Indiana house Republicans said Monday they would try a little-used procedure in hopes of forcing the full house to hear and perhaps vote on a proposal that would amend the Indiana constitution to ban same-sex marriage. Chances of such a "blast motion" succeeding seemed slim, since Democrats control the chamber 51-49. It would take 51 votes to override the wishes of Democratic house speaker Patrick Bauer.
Bauer has repeatedly turned down requests from Republicans to send the proposal to committee, which would give it a chance to make it to the house floor. A handful of Democrats and all 49 Republicans have signed a petition in support of amending the state constitution to ban same-sex marriage. But it seems unlikely any of the Democrats would defy their leader on a procedural vote to override his authority. Bauer has called the proposal--which passed the Republican-controlled senate--a diversion from other pressing matters and says it is unnecessary because Indiana already has a statute banning gay marriage. That law is being challenged in a case now before the Indiana court of appeals.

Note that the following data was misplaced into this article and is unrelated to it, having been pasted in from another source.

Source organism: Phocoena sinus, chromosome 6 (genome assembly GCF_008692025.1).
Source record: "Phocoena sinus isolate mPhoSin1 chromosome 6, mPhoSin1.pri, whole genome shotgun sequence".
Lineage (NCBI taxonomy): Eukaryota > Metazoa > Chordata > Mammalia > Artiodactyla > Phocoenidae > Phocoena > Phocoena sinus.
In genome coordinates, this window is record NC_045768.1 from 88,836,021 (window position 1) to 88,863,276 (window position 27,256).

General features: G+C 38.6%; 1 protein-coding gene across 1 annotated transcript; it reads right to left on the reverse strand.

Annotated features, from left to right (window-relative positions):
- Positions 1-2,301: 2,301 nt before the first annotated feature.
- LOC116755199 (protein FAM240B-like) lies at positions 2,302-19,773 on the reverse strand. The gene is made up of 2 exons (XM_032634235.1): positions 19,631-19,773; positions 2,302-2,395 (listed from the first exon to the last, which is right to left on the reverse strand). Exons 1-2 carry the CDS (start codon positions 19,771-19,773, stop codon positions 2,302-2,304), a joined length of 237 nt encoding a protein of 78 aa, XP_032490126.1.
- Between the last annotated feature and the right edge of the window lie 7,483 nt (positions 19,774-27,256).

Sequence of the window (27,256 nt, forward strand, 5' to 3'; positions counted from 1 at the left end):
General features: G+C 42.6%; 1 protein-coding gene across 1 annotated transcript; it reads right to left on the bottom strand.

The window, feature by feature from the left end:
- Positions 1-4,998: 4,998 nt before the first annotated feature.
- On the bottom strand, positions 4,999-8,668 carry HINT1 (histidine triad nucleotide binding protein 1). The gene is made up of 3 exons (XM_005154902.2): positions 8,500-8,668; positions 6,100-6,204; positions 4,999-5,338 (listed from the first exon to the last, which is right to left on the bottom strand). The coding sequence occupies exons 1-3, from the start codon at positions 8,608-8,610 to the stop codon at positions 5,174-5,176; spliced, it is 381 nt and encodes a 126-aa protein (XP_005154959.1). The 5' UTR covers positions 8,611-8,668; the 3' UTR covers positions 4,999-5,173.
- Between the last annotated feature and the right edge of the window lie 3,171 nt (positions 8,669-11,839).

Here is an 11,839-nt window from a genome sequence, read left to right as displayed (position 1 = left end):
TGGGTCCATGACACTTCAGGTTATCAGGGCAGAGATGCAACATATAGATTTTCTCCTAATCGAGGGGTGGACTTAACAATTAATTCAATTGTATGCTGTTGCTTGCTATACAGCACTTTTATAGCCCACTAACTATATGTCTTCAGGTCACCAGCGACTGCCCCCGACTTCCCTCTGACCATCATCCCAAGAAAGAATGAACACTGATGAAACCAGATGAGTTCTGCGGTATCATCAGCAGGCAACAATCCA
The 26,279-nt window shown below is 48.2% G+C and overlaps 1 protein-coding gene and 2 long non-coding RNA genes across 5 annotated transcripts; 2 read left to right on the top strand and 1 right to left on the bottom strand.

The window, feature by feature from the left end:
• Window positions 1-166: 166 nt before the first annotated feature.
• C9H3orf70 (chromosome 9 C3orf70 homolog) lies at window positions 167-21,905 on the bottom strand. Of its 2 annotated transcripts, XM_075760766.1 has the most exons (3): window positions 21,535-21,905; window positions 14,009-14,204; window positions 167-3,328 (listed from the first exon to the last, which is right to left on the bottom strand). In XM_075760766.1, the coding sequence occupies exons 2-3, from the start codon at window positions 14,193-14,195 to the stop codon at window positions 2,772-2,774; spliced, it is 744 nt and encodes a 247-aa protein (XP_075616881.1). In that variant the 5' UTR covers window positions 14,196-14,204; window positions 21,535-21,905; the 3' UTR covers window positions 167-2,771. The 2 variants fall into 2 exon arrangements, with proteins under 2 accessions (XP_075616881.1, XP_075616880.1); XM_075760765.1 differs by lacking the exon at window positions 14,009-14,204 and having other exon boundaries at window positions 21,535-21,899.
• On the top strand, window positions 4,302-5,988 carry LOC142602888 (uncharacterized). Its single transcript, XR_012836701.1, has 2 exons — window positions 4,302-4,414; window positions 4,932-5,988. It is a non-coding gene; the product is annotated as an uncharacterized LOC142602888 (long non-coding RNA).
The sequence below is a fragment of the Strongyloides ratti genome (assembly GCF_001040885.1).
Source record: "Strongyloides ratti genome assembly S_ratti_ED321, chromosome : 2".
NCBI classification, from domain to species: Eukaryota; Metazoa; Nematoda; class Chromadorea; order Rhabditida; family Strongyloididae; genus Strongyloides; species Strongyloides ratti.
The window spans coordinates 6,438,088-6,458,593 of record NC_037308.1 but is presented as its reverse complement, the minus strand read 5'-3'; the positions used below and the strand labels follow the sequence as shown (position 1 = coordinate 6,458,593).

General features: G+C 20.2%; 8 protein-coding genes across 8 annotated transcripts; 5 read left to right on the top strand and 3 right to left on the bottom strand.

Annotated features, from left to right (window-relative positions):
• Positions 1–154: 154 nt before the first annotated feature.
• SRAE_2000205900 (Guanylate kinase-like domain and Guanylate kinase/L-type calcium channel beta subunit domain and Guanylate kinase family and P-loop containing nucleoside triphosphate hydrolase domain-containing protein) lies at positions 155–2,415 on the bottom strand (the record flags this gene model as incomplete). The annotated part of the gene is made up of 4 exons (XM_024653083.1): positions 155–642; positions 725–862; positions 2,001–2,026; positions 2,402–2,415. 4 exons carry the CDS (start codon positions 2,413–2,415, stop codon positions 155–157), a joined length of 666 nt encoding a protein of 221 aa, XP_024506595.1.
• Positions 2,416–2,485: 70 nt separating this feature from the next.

The blast-motion maneuver delayed action on other house matters Monday. House Republicans met privately to discuss the issue, preventing a quorum needed to proceed. House minority leader Brian Bosma said he told Bauer of their plans and said the speaker expressed "grave concerns that the institution is under attack."
Bosma said house Republicans responded that "there is a greater institution under attack in our state today--the institution of marriage." The blast motion, according to house rules, allows any representative to call legislation stuck in a committee to the full house for consideration if a majority of the representatives agree to it. It was unclear when the last attempt at a blast motion was tried, and it may have been decades since one succeeded.